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Things to try your first few days on skis
By:  Craig Storey   (2007/11/29)

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How was your first ski of the year? Was it a bit awkward or did your skiing form feel just like you left it at the end of last season?

Sometimes no matter how fit you are a new activity can feel awkward. I chatted with lots of people out for their first ski of the season, and many of them complained about feeling out of shape. A few had run fall marathons, raced bikes all summer, etc.. so they weren't really out of shape, just out of practice for skiing.

So here's a few tips to get you feeling comfortable on skis again...

  • Relax: No matter who you are, you will probably be tensing the shoulders, squeezing the poles too tightly, or flexing your calves and shins too much during your first ski. It's the excitement of skiing for the first time with muscles that aren't yet accustomed to skiing that cause tensing. To prevent it, take a short break once you've skied for 10-15 minutes, stretch lightly, and shake out the limbs. Then try to ski the same section of trail again, but more relaxed and more fluidly.

  • Slow down! Along with being relaxed, you should avoid the first ski pitfall of going too fast and ending up too sore to enjoy your second day of skiing.

  • Sprint: Contradictory? Not really. Allow yourself to go faster, but only for a short time. It will feel good, loosen you up and prevent you skiing too fast the entire time.

  • Stop, turn around: By this I mean literally practice your ski handling by stopping and turning. Remember what it feels like to have those long awkward things attached to your feet? Be cautious at first, but as you get comfortable on successive attempts, try being a bit more aggressive and doing things a bit faster.

  • Balance: Climb a hill, go down while making turns, then repeat gliding on one ski.

  • Ski without poles: This will help you with balance too. Early in the ski season poles are often treated like training wheels stabilizing wobbly legs rather than being used to propel you forward. Skiing without poles will help you find the body positions and balance needed to use your poles effectively.

  • Double pole: It is a fundamental movement in both classic and skating. It also works the abs, back and arms. Doing a bit will provide a break from skating or striding, and remind you of skiing's base movement.

  • Glide: Skiing is about glide. If you rush the glide by shuffling from one ski to the other you're missing the point! If skating try to maximize how long you glide on each side before shifting your weight to the other ski. If doing classic, stretch the stride length out on more gradual terrain, and try to spend more time standing up tall during each stride.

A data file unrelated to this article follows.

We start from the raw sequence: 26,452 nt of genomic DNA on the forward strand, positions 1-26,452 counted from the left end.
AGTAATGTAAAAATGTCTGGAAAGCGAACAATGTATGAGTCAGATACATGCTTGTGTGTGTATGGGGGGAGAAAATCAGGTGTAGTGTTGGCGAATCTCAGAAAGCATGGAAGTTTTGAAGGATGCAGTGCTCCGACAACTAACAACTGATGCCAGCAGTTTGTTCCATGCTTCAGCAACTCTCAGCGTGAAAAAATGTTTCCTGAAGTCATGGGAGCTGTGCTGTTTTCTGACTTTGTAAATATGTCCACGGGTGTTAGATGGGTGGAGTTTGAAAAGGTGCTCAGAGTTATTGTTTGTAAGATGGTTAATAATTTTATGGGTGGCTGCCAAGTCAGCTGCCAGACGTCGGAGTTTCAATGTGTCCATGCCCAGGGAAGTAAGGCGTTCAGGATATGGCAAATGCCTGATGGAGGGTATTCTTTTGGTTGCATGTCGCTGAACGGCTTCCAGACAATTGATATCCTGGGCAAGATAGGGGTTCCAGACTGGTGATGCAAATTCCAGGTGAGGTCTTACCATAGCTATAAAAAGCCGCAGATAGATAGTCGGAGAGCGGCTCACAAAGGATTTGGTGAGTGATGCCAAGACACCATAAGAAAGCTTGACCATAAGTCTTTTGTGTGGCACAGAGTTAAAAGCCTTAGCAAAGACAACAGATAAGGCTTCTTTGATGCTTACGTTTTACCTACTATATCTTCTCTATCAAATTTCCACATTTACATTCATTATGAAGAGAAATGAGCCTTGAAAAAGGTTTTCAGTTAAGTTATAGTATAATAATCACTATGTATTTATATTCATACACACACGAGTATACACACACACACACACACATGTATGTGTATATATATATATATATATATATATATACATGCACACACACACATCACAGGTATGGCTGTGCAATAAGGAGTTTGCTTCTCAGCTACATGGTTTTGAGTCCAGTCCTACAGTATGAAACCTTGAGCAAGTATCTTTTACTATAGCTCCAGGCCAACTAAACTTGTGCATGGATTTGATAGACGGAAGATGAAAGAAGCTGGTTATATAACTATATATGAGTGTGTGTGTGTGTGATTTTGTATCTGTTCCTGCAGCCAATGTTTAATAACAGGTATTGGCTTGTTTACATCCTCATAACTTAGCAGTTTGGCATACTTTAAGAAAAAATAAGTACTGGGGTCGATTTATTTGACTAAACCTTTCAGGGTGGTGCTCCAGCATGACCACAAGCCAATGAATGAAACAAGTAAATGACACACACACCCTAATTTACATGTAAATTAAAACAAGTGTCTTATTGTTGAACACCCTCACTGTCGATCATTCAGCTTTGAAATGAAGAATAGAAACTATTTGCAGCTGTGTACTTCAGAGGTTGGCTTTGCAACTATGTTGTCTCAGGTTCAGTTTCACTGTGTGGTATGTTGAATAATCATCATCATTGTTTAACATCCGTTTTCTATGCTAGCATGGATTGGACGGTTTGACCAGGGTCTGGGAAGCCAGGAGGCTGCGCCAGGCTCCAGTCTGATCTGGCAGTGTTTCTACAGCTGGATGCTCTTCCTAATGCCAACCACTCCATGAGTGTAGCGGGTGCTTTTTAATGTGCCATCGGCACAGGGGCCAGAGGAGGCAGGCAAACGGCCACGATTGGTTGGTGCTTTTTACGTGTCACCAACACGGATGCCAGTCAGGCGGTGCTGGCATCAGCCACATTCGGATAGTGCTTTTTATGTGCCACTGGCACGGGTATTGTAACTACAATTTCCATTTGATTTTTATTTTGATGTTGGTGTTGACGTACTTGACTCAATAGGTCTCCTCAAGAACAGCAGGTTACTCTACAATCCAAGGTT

• Ski with a friend but don't race. If your friend wants to ski fast let them get ahead of you. You shouldn't rush things on your first ski. Have a sprint with them at the end of the ski; you'll crush them and they won't do it again!

Classic Specific Advice

If you're a classic skier, your first outing might be more frustrating if the waxing is tricky, like it was this past Sunday. A general rule is to try not to over wax by thinking "I want LOTS of extra grip so I'll use much warmer wax or add many extra layers". This can lead to your skis icing up, which reduces your grip and glide and leads to jerky movements, as the ice slips and the wax grabs. These movements can be injury causing at worst and just plain frustrating at best. Better to start with a conservative wax and number of layers, and carry a few waxes with you to add as you go.†

Spend some time skiing without poles in and out of the track to help shed those rollerskiing habbits.† Rollerski always have perfect grip, but skiing never does so you have to stop being lazy with your kick and spend some time getting the feel for skis again.

Skating Specific Advice

For skating you should think about being fluid and smooth in all motions. Try to stand tall and glide on each ski as long as possible. Play with 1-skate, 2-skate and offset. Spend some time "free skating" (skating without poles) downhill.

Also try to be snappy in your motions without using a lot of extra energy or pushing the pace.†

Early Season Race Preparation

It used to be coaches advised skiing easy for 20-50 hours before doing any intensity on snow. That's just not practical these days when races start in November and dryland training is so effective at training ski specific muscles. If you've been bounding and roller skiing you're probably ready for intensity with only a few on-snow sessions. For those looking for a more advanced set of early season on-snow workouts checkout what we did in Montmorency.

 
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